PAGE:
Super models shame about the figures

July 31, 1998

They have the power to bring misery or joy to millions. After six interest rate rises in 15 months, it's been mainly the former. So have the academics on the Bank of England's Monetary Policy Committee got their economic models in a twist? Phil Baty finds out

It was hailed as a masterstroke when chancellor Gordon Brown announced last year that he was handing over the government's power to set interest rates to the Bank of England. And a masterstroke not just in the fine art of spin doctoring.

It was thought that a strong presence for academic "outsiders" on the new inflation-busting power - the Monetary Policy Committee - would ensure that intellectual rigour was applied to decisions on how much borrowing should cost. When three out of the committee's nine members were named as practising academics a stunned City agreed that the MPC, governed by the Bank of England, would shield interest rates from political whim.

Charged with getting core inflation down to 2.5 per cent or less, and keeping it there, the committee was expected to herald a new sane and stable era for British economic policy. There would also be a new transparency, as the group's deliberations would be published and its individual votes made public.

But six interest rate rises later, legions of businessmen, not to mention six million homeowners on variable-rate mortgages, are feeling the pinch. Minuted revelations of internal U-turns and major policy splits have sparked a City backlash against the committee, where Bank of England governor Eddie George has been forced to use his casting vote to settle intellectual disagreements. This week a report from academics at the London School of Economics warned that if interest rates rise again after the MPC's meeting next week, the economy could be swept into recession.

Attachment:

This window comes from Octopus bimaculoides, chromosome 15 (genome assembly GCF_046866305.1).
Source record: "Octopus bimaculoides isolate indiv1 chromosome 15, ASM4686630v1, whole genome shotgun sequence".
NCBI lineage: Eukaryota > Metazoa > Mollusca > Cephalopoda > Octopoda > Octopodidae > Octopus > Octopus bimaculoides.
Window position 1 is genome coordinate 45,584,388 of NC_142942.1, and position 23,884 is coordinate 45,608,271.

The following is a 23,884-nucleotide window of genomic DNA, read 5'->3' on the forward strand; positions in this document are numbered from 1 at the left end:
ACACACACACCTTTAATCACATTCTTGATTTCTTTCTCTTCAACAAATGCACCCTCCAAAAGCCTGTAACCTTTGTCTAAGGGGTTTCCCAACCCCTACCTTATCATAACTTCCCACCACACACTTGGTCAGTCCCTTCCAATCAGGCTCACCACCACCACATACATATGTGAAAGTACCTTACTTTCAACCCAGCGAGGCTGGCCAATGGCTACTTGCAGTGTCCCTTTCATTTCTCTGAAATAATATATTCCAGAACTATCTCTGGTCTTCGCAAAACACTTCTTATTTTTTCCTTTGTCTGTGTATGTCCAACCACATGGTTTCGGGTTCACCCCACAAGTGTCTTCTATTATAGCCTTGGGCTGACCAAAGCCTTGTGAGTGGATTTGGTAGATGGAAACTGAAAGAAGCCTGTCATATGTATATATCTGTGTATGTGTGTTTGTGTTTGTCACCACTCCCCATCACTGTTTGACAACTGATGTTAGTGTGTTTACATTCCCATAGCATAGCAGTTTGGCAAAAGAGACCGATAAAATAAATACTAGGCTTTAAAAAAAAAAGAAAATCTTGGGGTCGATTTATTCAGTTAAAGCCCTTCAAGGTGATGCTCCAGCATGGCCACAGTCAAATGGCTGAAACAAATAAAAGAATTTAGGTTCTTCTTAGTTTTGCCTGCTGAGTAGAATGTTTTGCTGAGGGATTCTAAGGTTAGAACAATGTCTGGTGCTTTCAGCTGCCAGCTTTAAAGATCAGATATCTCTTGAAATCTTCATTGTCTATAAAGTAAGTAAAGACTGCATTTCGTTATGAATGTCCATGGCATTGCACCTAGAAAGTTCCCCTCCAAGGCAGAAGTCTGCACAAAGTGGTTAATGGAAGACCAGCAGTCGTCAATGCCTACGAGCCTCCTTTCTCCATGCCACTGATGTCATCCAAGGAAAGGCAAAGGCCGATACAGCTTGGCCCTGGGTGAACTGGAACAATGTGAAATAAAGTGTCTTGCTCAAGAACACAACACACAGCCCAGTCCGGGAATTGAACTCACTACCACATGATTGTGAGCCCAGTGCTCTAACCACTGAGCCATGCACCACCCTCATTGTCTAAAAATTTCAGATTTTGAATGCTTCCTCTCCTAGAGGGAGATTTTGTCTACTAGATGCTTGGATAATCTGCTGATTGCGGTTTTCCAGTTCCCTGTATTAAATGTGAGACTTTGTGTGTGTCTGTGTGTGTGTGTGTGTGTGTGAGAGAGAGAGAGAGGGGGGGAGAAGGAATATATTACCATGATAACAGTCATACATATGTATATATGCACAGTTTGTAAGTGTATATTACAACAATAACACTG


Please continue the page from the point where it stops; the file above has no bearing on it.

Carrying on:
The intellectuals in charge are now vilified as out-of-touch fuddy-duddies. It is claimed that they have no idea how their deliberations are affecting ordinary people with mortgages to pay or businesses trying to service their loans. So who are these other-worldly people with our wellbeing in their hands?

The MPC is governed by the Bank of England and chaired by its governor, Eddie George. It comprises nine experts, including George. Only one, former chief economist for British Airways and Shell, DeAnne Julius, is considered a real business brain. There are two deputy governors of the bank, David Clementi and Mervyn King, one bank veteran, Ian Plenderleith, who has notched up over 30 years service, and one former Tory Treasury adviser, Sir Alan Budd. There are also three academics who are essentially bank outsiders - Oxford University professor of political economy, John Vickers; London School of Economics professor of banking and finance, Charles Goodhart; and Cambridge University professor of international macroeconomics, Willem Buiter. Although Mervyn King is a professor of economics and co-founded the Financial Markets Group at LSE, he is seen as a bank insider.

They all have sound credentials. But after last month's interest rate rise - the sixth in 15 months - the Sunday Times was quick to point out that most of the members of the committee determining the cost of borrowing did not have mortgages (see boxes below).

The Confederation of British Industry, with the Institute of Directors and the Forum of Private Businesses, has led the demand that "real" business people should be given a voice on the committee. Ian Campbell, director general of the Institute of Exports, went as far as to say that the committee was living in "wonderland" and refused "to allow reality to intrude on its economic models". Indeed, the presence of the four academics on the MPC has seen the revival of the tired old joke - put a bunch of economists together, and you get more theories than there are academics.